Saturday, May 4, 2013


We need one voice for self-published authors.

Published authors are organized and their interests are represented by the Authors Guild. Self-published authors still seem loath to speak with one voice, as if by joining forces we’ll lose our individuality. As a result, we continue to talk, often at cross-purposes. Some of the discord we hear may be coming from other interests than ours.

Talk feels good, but action is more effective. We must realize our common interests, and achieve unity of purpose. But only the strength in numbers can make us prevail. Once we become a united critical mass of thousands of authors, we will collectively become a force to be listened to by the media, by Amazon, by the publishers, and eventually, yes, when necessary to protect our common interests -- by the courts.

Unless self-published writers get under one umbrella to do something concrete for themselves, we won't be effective against adverse marketing forces.

Join The Membership is free. Let's speak in unison.

Thursday, May 2, 2013

The Democratic Right of the Public to Access All Books

Self-published authors have yet to gain a voice on the pages of The New York Times. On behalf of The, I tried responding to articles in the business section, reports dealing with publishing, libraries and Author's Guild, even an Op-Ed essay -- all met by an automated reply and then -- silence.

True to the pattern self-published authors are used to, I am accumulating rejections, by now a badge of distinction from publishers of books and newspapers. As traditional publishing slowly drowns in its own blindness, unable to see or adapt to new and coming trends, the sun will eventually shine on the growing tribe of self-published authors and their representatives.

Here is my latest one:

To The Editor:

Re: “E-Books and Democracy” (Op-Ed, May 1):

How interesting that the illustration above the article about libraries and publishers is of a library card for a self-published classic that for a long time wasn’t accepted by either of them: James Joyce’s Ulysses.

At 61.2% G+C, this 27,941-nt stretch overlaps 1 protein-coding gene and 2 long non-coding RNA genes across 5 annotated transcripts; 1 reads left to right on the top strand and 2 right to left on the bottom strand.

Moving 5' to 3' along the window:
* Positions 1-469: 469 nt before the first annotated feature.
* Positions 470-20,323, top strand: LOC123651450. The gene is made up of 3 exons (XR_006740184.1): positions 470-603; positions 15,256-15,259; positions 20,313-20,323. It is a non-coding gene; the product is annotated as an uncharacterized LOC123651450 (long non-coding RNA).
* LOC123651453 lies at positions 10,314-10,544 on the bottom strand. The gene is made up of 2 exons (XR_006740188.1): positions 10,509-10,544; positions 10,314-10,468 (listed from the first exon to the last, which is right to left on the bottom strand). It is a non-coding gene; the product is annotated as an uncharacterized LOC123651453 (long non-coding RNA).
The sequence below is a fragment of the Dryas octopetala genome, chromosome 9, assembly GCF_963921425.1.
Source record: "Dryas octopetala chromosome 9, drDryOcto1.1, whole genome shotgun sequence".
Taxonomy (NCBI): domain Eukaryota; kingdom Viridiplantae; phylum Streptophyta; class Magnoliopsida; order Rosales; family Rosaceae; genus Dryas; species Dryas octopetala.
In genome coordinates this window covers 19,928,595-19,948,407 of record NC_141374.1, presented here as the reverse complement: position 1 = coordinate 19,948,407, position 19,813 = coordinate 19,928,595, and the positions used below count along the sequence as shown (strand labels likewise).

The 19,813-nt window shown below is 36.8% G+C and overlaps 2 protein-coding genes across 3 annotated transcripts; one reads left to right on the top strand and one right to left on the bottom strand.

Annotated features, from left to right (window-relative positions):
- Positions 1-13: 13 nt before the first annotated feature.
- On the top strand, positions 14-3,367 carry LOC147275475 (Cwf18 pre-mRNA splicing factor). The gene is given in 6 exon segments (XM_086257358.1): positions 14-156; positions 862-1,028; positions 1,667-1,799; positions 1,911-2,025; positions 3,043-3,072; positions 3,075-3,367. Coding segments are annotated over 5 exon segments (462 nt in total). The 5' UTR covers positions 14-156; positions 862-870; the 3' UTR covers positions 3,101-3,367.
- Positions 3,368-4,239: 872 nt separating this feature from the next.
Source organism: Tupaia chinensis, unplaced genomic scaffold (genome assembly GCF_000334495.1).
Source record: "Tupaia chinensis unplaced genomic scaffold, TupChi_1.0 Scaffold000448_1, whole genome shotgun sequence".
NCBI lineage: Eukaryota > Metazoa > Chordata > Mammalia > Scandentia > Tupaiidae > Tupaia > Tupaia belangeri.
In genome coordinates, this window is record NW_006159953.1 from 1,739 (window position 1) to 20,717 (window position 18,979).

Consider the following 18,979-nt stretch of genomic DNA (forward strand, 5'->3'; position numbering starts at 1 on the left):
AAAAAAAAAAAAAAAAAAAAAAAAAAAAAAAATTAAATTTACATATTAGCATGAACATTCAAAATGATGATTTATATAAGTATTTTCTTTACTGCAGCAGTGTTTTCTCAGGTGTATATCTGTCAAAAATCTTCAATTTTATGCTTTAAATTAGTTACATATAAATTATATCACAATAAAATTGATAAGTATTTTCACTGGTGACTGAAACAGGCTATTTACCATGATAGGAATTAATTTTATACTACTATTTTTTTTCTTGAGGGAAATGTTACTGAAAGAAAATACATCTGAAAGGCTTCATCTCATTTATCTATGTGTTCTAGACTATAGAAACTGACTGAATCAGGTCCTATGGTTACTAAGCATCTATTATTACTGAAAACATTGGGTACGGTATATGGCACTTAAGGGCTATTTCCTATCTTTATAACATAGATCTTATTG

In the article, the President of The New York Public Library, Anthony W. Marx rightly advocates public access to all books, including e-Books, which publishers are trying to restrict.

“The challenge,” he concludes, “is to ensure that the information revolution provides more, not less access for the public . . .”

That advocacy, however, is extended to only part of available literature.  It doesn’t include self-published authors, who are still shunned by both publishers (who, out of  economic consideration, are not taking risks on new talent) and libraries -- only because the publishers didn’t even look at them. These are indefensible reasons for withholding the public’s right of access to all books, not just those with the arbitrary publishers’ imprimatur.

The majority of books today are self-published, as in their day were so many of today’s classics. We are advocating that libraries open their doors to all books, not just those advertised by publishers. Readers are adults who should be allow to judge books for themselves. To be truly democratic, they should showcase all books, and at least those ”Well Written, Well Edited, Unknown (self-published) Books” which our organization of peers evaluates for free, before issuing some of them a Seal of Good Writing, without any financial gain or personal bias. The catalog is available for $8 from Amazon, and can be downloaded for free at

Jasha M. Levi
President, The